In the Midst of Death

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In the Midst of Death

Br. James Koester


 

It’s not unusual for me to get something in my head, convinced that I have it correct, only to discover that I have it wrong. Recently I have found myself repeating in my mind a phrase, which I was positive I had right: In the midst of death, we are in life. The phrase comes to us from the Prayer Book burial rite, and we Brothers sing it at the midday service on Holy Saturday.

The problem is, I have it backwards. What the text actually says is, “in the midst of life we are in death.[1]

Yet I think that the trick my mind has played on me has some merit. These past years seem to have been one long, long season of death. While the pandemic might seem to some a distant memory at this point, it surely remains achingly present to the minds of those who have loved and lost one of the 1,151,435 people who have died in the United States from this disease.[2] In the midst of death.

Nor may it surprise you to hear that since the beginning of the year, there have been 565 cases of mass shootings.[3] In America, we lose 121 people every day to gun-related violence, which has taken the lives of 35,000 people so far this year, and is the leading cause of death for American children.[4] In the midst of death.

We see unfolding in the news every day reports of violent death: police brutality and racial violence; wars in Ukraine and the Holy Land; and hate crimes on the rise in the United States. In the midst of death.

With so much practice, you might say we are good at dying. We know what to do in the face of death. We know what’s expected, even when gripped by shock and grief. In the midst of death.

In this way, we are no different from the three women who made their way to the tomb, that first Easter morning. They, too, knew what to do when confronted with death, even a death as horrific as the one Jesus had suffered. “When the sabbath was over, Mary Magdalene, and Mary the mother of James, and Salome bought spices, so that they might go and anoint him. And very early on the first day of the week, when the sun had risen, they went to the tomb.[5] They had the supplies, they knew how to perform the rituals, and carry out the customs that went with a death. They came prepared, with the necessary spices. They knew what to anticipate, and at least one of them was practically inclined in her expectations, for we read that “they had been saying to one another, ‘Who will roll away the stone for us from the entrance to the tomb?’[6]

Like us, these women had seen death. They had lived with death, and they knew what to do, what was expected of them, how to behave. Death, it seems, is simply part of living. In the midst of death.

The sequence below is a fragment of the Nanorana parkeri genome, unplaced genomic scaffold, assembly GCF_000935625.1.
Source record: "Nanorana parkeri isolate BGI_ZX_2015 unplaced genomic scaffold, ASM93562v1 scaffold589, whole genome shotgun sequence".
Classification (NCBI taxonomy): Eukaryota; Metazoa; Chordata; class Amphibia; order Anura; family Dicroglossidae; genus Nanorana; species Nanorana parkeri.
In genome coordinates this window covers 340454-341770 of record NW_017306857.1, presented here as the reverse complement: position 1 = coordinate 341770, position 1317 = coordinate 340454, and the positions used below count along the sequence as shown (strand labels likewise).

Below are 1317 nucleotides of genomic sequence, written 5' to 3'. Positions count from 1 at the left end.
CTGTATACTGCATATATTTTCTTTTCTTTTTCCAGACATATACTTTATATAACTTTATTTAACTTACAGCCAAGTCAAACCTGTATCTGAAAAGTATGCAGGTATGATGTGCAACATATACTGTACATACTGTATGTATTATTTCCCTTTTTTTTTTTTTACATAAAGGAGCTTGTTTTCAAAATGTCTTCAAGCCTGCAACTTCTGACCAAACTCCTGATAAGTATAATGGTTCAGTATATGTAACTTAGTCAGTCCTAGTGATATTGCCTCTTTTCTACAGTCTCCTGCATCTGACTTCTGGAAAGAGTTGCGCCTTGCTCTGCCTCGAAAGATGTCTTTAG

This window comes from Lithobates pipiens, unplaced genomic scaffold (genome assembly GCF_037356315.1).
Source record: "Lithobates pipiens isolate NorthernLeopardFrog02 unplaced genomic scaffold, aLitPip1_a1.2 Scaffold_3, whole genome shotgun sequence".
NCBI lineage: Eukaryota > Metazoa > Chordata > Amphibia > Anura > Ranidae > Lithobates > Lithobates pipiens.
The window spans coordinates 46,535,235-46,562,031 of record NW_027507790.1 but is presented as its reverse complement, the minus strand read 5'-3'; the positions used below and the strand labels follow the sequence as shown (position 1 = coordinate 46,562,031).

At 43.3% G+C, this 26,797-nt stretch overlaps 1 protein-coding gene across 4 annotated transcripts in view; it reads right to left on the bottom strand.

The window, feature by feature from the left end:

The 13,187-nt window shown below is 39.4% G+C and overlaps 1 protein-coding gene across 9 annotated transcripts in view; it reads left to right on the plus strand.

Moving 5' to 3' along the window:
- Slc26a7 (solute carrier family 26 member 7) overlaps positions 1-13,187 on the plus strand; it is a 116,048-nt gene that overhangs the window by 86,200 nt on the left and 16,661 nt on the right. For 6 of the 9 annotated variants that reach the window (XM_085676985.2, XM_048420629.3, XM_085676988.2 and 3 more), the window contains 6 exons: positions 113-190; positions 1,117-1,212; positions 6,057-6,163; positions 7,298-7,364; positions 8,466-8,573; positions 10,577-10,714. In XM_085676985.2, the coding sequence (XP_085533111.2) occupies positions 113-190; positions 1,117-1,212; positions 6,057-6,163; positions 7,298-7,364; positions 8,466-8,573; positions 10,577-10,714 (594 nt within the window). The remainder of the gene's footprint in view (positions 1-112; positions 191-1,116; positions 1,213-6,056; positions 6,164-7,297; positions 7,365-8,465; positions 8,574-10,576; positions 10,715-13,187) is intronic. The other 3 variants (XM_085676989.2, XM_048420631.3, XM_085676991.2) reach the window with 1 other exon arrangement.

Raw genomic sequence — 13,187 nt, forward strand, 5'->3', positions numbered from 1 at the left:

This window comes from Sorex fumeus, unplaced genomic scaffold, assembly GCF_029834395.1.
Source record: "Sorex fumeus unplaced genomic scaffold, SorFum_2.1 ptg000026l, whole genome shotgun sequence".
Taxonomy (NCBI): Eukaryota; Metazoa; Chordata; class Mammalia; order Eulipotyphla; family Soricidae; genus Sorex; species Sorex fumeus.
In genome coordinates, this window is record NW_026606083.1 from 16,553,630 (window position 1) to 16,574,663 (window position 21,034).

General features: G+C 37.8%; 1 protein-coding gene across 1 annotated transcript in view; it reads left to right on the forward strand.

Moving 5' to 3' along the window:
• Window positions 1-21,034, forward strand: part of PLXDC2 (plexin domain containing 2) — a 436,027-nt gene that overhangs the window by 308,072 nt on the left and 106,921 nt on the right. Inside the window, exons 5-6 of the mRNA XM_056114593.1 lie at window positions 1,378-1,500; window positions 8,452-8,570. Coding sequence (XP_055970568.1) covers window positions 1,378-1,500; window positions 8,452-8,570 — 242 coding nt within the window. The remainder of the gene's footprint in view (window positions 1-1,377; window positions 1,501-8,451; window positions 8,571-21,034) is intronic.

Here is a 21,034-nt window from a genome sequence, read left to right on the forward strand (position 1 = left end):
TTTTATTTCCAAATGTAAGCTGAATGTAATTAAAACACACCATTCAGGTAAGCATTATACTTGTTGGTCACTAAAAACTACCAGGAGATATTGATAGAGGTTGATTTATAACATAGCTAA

You might imagine that these three women, even when numb with grief, were beyond shocking. Death, even a horrific death, could not shock them. Yet Mark is quite clear that when they reached Jesus’ tomb, these women were so alarmed, terrified, amazed, afraid, and speechless that they fled, probably dropping the spices, “and they said nothing to anyone.[7]


It was life that terrified them;
it was life that made them speechless.

 

 

 


What is significant here is that it wasn’t death that frightened them. No, what shocked them was life, and the possibility of life. It was life that terrified them; it was life that made them speechless.

Whether it comes quietly, after a long life, well-lived; suddenly, in a blaze of bullets; shockingly, dragged from your home and killed by terrorists; tragically as bombs rain down from above; agonizingly, with a knee at the neck; or slowly, gasping for breath, alone in a hospital room, death no longer shocks us. Yes, we may grieve, but no, it does not shock.

What shocks, alarms, terrifies, amazes, and makes us afraid and speechless is life, and especially the kind of life Jesus offers us in the resurrection.


A life given away is a life given back.

 

 

 


SSJE’s founder, Richard Meux Benson, reminds us that “our coming to Christ changes everything.[9] If, as Father Benson encourages us, “we live in the world as [people] who have been with Jesus,[10] then the risen life of Jesus is no mere abstract idea, but a concrete reality. Such a life is shocking, terrifying, and alarming, because it manifests itself not in some conjuror’s trick with a bag of missing bones, but in Spirit-filled lives which are unpredictable, risky, and reverse the ways of the world. A Spirit-filled life reminds us that life does emerge from death, joy can be found in sorrow, and a life given away is a life given back.

No wonder the women fled in terror: something told them that following the Risen Jesus to Galilee, even in the hope of seeing him again, would cost them their lives. And it did. And it still does.

Life is so much easier when we know what to do, what is expected of us, how to behave. But a life empowered and emboldened by the Spirit of the Risen Jesus is unpredictable and risky, for that life is no longer ours, but Christ’s, who lives in us.[12]

That life, that Spirit-filled life – Christ’s risen life lived in us – should alarm, terrify, and amaze us; it should grip us with fear and render us speechless. This is the life which will shock us back to our senses and rouse us from death.

In the midst of death, we are in life, because we are willing to take the risk that Jesus did, and give our life away, only to have God give it back in unexpected and unpredictable ways.


To Consider:

Does death still have the power to shock you? How so?

Where in your life are you in the midst of death? Where are you in the midst of life?

What steps can you take to embrace the Spirit-filled, unpredictable life that the Risen Jesus offers, even if it means taking the risk of stepping into the unknown?

To Try: